(Beyond Pesticides, September 7, 2007) The United States Department of Agriculture and Aurora Organic Dairy have reached an agreement stemming from complaints brought by the Cornucopia Institute. While Aurora called USDA’s decision a “dismissal”, the department did find that the dairy did not provide enough pasture for its milking cows and that not all cows could be proven to have been raised organically. As part of its agreement with USDA’s Agricultural Marketing Service (AMS), Aurora will thin its herd at its Platteville, Colorado dairy from 2,200 to 1,250 and increase its organic pasture from 325 acres to 400. Rather than alter operations at another Colorado facility, Aurora has agreed not to renew its organic certification there. USDA will also monitor the company more closely, and violations during its one-year probationary period could threaten Aurora’s organic certification.
“The organic industry is booming, and the National Organic Program is a high priority for USDA,” said Bruce I. Knight, under secretary for marketing and regulatory programs, “and through this consent agreement consumers can be assured that milk labeled as organic in the supermarket is indeed organic.” Cornucopia was particularly critical of the positive spin put on the settlement in USDA’s decision and Aurora’s same-day press release. Specifically in answer to Aurora’s announcement that “the U.S. Department of Agriculture has dismissed the complaints against the company,” Cornucopia maintains that “the complaints were not dismissed.” In fact, Wednesday evening Cornucopia’s Mark Kastel received a call from a high-ranking USDA official to say that the Agency had specifically rushed their official news release on the events out to the public in an effort to dispel the misinformation caused by Aurora’s factually erroneous representations.” Cornucopia’s press release said that the group had hoped for a large fine for Aurora’s violations. Instead, the company has been given a chance to restore faith in their organic operations.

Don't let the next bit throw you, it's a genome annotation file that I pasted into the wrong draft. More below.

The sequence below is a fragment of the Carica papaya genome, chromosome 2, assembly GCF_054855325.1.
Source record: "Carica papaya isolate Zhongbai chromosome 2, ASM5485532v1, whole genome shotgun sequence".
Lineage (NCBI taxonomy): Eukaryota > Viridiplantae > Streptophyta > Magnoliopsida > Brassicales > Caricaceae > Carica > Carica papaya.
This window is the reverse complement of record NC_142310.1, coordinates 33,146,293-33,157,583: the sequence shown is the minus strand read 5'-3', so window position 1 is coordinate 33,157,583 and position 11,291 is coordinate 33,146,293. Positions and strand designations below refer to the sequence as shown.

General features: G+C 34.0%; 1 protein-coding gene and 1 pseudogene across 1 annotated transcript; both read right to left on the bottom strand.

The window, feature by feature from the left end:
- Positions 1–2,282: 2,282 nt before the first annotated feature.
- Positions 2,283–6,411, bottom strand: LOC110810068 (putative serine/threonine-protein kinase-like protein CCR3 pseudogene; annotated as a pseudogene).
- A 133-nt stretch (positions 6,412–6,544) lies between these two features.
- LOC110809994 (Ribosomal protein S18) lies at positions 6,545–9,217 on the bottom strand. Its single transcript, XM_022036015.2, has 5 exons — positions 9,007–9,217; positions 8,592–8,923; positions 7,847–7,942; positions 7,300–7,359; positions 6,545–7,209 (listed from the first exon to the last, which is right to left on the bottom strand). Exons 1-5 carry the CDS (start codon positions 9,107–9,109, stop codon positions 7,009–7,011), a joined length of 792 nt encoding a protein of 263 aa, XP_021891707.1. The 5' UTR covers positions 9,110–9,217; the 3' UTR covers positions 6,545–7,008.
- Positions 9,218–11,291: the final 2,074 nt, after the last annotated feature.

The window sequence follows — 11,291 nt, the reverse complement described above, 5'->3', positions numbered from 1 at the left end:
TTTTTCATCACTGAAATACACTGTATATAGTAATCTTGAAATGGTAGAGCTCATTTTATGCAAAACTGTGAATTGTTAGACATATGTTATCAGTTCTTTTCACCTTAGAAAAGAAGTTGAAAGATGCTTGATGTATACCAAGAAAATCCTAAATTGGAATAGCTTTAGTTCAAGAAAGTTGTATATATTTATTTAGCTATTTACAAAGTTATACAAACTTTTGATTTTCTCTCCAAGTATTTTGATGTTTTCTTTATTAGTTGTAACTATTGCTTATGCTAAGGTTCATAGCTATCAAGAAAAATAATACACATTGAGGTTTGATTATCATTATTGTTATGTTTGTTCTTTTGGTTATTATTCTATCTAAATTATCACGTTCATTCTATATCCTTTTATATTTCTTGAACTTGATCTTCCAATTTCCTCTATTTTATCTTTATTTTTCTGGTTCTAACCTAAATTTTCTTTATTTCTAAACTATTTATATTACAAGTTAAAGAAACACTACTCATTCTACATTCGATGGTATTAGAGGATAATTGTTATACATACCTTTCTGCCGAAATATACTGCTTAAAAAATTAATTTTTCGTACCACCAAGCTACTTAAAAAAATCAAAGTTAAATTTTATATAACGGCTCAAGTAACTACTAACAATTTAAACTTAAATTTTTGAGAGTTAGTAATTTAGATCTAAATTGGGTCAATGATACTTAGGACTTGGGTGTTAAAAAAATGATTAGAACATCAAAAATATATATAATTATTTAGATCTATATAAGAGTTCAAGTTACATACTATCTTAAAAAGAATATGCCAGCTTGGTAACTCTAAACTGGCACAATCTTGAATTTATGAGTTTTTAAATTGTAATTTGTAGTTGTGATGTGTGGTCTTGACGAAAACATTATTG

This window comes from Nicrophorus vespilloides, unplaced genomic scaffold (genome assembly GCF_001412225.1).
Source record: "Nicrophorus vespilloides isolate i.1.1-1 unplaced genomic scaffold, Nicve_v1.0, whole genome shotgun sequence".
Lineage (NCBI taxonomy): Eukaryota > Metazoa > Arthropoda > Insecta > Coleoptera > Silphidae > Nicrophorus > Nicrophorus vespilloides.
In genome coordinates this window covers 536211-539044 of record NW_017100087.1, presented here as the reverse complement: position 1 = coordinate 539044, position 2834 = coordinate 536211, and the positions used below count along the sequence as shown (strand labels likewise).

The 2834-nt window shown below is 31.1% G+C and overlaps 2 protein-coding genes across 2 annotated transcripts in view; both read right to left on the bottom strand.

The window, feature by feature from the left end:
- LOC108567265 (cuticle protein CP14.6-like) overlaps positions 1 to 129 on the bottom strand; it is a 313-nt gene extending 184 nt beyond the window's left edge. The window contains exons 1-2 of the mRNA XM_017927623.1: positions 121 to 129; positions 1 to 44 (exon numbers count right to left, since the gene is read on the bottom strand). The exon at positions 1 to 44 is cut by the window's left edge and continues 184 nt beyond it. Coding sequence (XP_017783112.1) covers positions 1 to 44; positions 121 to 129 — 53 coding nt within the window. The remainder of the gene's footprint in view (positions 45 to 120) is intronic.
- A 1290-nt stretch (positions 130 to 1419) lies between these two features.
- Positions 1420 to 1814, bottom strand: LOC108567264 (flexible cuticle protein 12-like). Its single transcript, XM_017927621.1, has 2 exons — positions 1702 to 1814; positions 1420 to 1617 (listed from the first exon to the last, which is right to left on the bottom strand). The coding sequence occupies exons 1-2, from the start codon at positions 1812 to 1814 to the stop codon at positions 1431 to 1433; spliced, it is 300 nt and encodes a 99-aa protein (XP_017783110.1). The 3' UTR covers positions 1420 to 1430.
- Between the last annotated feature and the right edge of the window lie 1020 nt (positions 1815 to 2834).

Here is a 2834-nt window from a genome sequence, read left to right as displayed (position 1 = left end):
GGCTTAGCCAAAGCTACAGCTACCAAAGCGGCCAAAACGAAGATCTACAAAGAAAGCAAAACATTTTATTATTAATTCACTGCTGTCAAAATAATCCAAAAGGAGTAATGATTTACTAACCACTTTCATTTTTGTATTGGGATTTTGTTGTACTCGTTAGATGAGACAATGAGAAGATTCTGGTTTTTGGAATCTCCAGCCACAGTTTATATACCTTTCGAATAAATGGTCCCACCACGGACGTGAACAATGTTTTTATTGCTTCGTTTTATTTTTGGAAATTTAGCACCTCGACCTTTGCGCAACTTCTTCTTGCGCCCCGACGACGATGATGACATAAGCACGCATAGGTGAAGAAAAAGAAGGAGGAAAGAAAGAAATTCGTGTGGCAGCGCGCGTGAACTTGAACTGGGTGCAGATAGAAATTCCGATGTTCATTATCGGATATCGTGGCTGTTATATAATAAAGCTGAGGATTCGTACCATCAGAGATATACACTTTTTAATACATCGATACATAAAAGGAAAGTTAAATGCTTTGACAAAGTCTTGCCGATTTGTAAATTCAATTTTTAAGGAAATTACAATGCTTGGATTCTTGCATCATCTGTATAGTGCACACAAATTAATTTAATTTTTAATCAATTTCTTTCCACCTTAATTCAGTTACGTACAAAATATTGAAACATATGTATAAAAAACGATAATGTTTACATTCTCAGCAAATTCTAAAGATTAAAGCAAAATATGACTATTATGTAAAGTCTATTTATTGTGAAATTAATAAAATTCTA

The adjustments required by USDA to Aurora’s Plattesville facility include:
1) providing daily access to pasture during the growing season, acknowledging that lactation is not a reason to deny access to pasture;
2) reducing the number of cows to a level consistent with available pasture with agreed maximum stocking densities;
3) eliminating improperly transitioned cows from its herd and not marketing those cows’ milk as organic; and
4) agreeing to use the more stringent transition process in the NOP regulations for animals added to its dairy herd.
According to USDA, “Aurora’s Platteville, Colo. and Dublin, Texas plants will be closely monitored for compliance with the provisions of the agreement. If AMS finds the terms of the consent agreement are not met, then the agreement will be withdrawn, and AMS could revoke the organic certification for Aurora’s Platteville, Colo., plant.”